Those white kick-around canvas shoes of yesteryear sure could take a lesson or two from today's high-tech shoes. Athletic shoe companies are coming out with technology aimed at cushioning the foot and absorbing the force. It's part of the game to stay ahead of one another in a $12 billion-a-year business. Here's a sampling of the latest in gadgets. They're high-tech, high-priced and on the market:
* Brooks Shoe's Propulsion Plate System is a carbon-fiber plate embedded in the mid-sole that "collects, stores and then releases forward energy into your stride." Think of a vaulter's pole: "as you run, you bend the plate embedded in the shoe, then a precise moment later, the plate springs back and helps you propel forward." There's also the HydroTech sockliner, designed to reduce "heat buildup" and wick perspiration.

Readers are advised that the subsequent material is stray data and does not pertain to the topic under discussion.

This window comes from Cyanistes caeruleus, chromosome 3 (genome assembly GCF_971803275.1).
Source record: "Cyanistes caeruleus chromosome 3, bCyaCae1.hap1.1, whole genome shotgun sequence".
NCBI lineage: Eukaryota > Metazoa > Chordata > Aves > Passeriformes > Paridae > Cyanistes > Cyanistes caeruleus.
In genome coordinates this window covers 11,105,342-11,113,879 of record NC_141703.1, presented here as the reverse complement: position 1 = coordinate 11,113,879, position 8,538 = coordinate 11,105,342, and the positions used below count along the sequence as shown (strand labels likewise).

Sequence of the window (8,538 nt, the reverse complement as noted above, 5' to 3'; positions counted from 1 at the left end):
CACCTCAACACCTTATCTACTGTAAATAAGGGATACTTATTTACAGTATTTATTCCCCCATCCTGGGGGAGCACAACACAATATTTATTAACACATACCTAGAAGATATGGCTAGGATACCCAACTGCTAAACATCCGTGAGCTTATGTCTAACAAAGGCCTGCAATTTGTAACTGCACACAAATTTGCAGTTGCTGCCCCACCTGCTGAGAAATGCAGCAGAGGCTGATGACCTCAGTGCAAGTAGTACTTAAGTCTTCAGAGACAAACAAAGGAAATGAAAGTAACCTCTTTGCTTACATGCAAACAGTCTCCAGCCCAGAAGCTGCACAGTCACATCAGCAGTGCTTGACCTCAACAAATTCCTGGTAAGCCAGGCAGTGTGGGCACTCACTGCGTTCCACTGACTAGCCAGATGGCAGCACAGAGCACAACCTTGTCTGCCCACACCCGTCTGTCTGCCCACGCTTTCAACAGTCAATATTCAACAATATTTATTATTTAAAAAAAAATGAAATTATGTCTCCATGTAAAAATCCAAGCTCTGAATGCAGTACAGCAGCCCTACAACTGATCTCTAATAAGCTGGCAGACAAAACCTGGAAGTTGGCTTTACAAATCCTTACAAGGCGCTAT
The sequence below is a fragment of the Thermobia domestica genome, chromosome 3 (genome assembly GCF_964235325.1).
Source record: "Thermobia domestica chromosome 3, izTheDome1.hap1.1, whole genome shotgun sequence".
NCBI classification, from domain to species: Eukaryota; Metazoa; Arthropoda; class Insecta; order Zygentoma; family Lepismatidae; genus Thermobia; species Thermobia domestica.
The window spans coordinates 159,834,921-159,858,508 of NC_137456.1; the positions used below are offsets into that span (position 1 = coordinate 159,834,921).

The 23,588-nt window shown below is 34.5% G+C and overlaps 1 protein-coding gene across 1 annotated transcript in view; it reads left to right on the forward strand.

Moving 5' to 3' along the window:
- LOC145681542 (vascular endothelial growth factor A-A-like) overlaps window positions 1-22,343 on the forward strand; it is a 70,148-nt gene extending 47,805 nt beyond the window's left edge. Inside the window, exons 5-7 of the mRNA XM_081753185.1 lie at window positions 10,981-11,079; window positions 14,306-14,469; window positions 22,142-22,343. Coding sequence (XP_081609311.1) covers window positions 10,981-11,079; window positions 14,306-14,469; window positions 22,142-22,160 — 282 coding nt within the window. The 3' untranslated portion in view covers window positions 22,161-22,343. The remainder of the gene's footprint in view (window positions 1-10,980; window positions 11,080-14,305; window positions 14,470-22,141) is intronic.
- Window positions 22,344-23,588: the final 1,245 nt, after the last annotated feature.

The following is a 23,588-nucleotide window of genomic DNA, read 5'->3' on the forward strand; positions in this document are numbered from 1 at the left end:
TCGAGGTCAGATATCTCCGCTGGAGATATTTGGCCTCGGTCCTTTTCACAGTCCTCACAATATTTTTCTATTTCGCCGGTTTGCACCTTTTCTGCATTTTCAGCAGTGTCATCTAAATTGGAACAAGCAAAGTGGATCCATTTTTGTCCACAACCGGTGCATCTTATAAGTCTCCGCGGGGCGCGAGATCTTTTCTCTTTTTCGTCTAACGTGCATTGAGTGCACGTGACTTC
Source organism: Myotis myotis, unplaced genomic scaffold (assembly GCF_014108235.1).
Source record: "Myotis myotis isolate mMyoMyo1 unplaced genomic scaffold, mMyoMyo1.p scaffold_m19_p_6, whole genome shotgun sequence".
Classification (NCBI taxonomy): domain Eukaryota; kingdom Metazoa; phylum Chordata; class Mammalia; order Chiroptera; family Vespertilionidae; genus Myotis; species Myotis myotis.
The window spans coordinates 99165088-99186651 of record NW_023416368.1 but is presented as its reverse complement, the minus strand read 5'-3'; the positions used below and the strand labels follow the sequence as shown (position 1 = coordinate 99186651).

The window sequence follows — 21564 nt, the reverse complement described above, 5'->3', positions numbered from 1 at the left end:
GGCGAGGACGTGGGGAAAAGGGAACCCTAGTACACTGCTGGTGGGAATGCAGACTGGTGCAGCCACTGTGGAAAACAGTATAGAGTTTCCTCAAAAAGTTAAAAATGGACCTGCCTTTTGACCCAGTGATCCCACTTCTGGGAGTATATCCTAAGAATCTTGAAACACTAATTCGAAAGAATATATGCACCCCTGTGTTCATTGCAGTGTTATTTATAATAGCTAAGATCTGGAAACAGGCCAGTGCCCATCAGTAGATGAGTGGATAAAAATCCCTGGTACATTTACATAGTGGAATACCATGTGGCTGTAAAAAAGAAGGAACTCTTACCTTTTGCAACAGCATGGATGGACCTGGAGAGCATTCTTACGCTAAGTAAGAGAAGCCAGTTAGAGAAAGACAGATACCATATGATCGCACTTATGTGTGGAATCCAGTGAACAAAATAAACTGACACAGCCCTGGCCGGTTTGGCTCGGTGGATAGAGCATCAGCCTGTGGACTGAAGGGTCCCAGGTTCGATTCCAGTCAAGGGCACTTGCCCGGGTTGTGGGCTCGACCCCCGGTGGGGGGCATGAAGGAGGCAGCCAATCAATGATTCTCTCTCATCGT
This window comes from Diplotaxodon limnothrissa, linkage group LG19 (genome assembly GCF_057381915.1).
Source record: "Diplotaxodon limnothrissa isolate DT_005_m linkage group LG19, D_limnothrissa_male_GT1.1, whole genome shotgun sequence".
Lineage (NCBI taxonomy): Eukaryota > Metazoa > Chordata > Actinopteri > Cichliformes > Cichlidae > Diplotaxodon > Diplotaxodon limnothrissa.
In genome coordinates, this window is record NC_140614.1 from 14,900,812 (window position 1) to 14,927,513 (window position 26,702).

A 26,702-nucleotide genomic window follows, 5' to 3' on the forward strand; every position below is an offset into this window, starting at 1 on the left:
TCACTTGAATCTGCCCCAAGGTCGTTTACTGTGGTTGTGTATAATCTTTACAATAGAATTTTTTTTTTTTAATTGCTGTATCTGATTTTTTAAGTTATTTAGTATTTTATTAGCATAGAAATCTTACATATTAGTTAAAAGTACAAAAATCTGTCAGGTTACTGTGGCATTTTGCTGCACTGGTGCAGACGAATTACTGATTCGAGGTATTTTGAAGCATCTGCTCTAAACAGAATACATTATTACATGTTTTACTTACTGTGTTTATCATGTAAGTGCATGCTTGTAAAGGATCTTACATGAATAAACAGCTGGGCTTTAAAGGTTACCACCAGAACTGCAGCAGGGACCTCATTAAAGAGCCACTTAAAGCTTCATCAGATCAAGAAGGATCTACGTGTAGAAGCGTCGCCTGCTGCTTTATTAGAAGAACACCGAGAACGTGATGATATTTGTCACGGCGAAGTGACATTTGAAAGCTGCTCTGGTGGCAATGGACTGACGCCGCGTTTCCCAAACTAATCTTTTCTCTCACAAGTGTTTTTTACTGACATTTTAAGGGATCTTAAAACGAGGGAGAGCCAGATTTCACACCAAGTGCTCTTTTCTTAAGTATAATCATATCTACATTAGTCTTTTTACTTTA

* Asics Tiger Corp. continues to ride on the GEL System, a silicone-filled encapsulate that's used for shock dispersion.
* L.A. Gear's Catapult Plate System is a heel spring that takes the shock of impact -- a runner produces a force of about three times the body weight, for example. The spring is made of carbon-fiber and the maker says it has "100 percent memory, allowing it to return to its original shape instantaneously."